Telling Community Stories: Although This Mural Experience Focused on New York City Stories, the Process Can Be Adapted to Any Locale
Asher, Rikki, Gerwin, David, Osborn, Terry A., School Arts
What do Louis Armstrong, Billie Holiday, Helen Keller, Lena Horne, and Christopher Walken have in common? They all lived in Queens. The borough of Queens is significant to the history of migration and immigration in New York City. In the early 1900s, the borough had a population of 152,099. Currently, in 2002, the population estimate is more than 3 million.
The unique history of Queens is illustrated through the creation of Procession: A Mural About Migration and Immigration in Queens. Funded by a college grant, part of the curriculum for the Mural Painting Class included historical research and contemporary oral histories. Students incorporated this research into the mural-making process. Over a period of four months, eleven graduate art education students interviewed a diverse group of immigrants. They studied historical records of famous Queens residents and documented their stories as part of the process. Since most interviews came from family histories that went back two or three generations, the class gathered stories that spanned the past hundred years. These interviews led to the creation of original drawings and designs, which were then incorporated into a final full-scale rendering. The project offered the community a deeper understanding of the generations who came before us.
An Interdisciplinary Approach
The aesthetic challenge for students was to produce a professional and sophisticated work of public art that tells a collective story. Procedures included gathering oral histories of a cross section of people who represent the area, historical research, and design decisions. From the oral histories, students represented their impressions of immigration and migration through photographs, drawings, collage, and paintings. We shared in the strengths associated with interdisciplinary approaches for our students, most of whom were prospective teachers. Students utilized oral history methods from the social sciences, mural creation from fine arts, and communication skills from the foreign language classroom.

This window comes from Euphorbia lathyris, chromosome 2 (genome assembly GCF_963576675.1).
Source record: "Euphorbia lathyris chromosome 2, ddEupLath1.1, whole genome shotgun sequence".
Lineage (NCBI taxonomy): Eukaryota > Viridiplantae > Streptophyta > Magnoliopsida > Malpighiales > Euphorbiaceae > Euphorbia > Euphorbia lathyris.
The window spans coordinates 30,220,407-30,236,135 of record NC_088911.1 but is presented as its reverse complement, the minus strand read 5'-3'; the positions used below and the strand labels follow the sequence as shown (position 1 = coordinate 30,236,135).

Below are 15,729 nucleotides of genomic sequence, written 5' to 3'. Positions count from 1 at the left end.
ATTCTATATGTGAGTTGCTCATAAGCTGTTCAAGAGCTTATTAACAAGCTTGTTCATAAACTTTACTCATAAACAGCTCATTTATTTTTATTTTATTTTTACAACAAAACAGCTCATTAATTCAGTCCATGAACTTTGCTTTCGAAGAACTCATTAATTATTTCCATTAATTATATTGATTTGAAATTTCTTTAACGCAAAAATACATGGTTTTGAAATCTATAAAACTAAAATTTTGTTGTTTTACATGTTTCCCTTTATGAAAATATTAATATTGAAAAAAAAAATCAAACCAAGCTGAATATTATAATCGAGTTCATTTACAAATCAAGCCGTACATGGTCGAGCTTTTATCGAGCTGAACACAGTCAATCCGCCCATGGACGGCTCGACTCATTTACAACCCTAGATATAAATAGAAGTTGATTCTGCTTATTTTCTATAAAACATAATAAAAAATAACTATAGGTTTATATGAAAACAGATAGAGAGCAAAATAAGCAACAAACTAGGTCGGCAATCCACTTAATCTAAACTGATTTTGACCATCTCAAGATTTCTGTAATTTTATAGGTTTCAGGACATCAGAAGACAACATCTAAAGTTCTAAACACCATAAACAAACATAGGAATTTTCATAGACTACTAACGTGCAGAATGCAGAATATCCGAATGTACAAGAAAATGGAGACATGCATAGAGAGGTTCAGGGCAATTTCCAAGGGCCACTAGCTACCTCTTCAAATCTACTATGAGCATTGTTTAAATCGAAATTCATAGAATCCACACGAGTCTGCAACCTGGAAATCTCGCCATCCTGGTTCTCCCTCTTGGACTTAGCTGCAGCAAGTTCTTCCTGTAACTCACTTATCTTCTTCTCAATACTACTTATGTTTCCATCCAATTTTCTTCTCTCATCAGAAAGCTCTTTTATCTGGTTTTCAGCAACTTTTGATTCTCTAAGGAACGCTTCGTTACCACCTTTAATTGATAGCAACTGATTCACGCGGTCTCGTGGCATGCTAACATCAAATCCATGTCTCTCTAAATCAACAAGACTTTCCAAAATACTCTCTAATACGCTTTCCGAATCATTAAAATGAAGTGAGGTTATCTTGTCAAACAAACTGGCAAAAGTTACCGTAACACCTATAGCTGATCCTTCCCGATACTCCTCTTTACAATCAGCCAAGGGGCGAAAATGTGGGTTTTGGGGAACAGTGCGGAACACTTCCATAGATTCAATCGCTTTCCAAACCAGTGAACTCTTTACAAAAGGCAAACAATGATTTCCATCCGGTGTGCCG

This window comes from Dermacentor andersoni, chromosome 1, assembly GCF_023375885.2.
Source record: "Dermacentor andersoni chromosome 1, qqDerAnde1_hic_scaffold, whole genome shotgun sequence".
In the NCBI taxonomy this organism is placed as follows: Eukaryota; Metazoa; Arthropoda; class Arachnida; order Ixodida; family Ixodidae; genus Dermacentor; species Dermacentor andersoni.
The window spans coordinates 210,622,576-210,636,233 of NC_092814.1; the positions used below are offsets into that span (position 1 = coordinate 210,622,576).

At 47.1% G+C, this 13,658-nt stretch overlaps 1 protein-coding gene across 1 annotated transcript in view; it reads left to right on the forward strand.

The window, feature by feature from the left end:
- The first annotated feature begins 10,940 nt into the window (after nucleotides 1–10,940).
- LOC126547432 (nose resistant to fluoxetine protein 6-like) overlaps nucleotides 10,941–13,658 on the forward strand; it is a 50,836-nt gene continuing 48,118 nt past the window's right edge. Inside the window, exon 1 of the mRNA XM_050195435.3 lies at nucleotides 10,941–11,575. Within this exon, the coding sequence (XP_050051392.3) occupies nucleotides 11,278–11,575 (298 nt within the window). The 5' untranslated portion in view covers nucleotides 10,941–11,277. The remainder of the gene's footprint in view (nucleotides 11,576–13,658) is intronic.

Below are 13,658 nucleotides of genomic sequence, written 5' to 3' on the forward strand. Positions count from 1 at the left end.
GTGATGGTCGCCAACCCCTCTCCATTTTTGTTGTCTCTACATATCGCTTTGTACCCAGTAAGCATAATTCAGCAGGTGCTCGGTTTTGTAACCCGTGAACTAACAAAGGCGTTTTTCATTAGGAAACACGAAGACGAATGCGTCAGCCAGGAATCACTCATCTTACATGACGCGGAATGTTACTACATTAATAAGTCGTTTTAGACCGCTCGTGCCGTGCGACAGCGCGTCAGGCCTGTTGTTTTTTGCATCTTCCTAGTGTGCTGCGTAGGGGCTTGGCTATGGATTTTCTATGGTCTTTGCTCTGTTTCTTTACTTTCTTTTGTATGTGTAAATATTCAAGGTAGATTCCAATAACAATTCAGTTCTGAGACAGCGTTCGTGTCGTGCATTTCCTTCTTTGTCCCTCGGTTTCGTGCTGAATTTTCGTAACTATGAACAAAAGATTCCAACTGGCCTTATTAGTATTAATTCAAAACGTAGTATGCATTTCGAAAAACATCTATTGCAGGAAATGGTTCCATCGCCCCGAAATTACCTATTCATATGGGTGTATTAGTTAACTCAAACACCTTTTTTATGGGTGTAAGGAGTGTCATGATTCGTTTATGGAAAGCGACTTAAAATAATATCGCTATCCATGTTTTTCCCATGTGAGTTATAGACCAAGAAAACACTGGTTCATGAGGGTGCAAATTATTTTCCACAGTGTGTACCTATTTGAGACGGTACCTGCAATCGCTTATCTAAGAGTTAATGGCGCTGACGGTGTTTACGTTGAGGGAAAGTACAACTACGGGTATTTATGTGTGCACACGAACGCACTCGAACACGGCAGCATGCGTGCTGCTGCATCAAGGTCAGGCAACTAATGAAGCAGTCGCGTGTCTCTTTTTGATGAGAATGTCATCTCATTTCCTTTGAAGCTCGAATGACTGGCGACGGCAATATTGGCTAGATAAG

Pre-Service to Public School
Many of the New York City public school teachers who worked on this mural, are now using the mural experience in their own classrooms. At the elementary level, an after-school mural club works with the theme of famous African Americans who lived in the neighborhood; and a secondary level program uses murals as a framework for understanding the community through art and local history.
Although this mural experience focused on New York City stories, the process can be adapted to any locale. The following unit plan describes how the disciplines of art, foreign language, and social studies are taught through the examination of the mural-making process.
Art and History Connections
Oral history provides teachers with an opportunity to transform stale textbook stories into living lessons as the experiences of people known to students take center stage in the classroom. By generating documents that are their own primary sources, students create personal texts that balance the panorama of history in their textbooks. They compare the experiences of their interview subjects with the experiences described in textbooks. Thus, the use of personal stories not only promotes critical thinking, but also sparks an interest that may motivate further study, or help students obtain another perspective. The stories of those who migrated to the United States serve as material to be illuminated through artistic media.
Art and Foreign Language Connections
Language teachers spend considerable time studying the literature and culture of the languages they teach. Knowledge of aesthetics and artistic works are often a part of the language teacher's preparation. This makes language teachers excellent resources for culture-based interdisciplinary units. …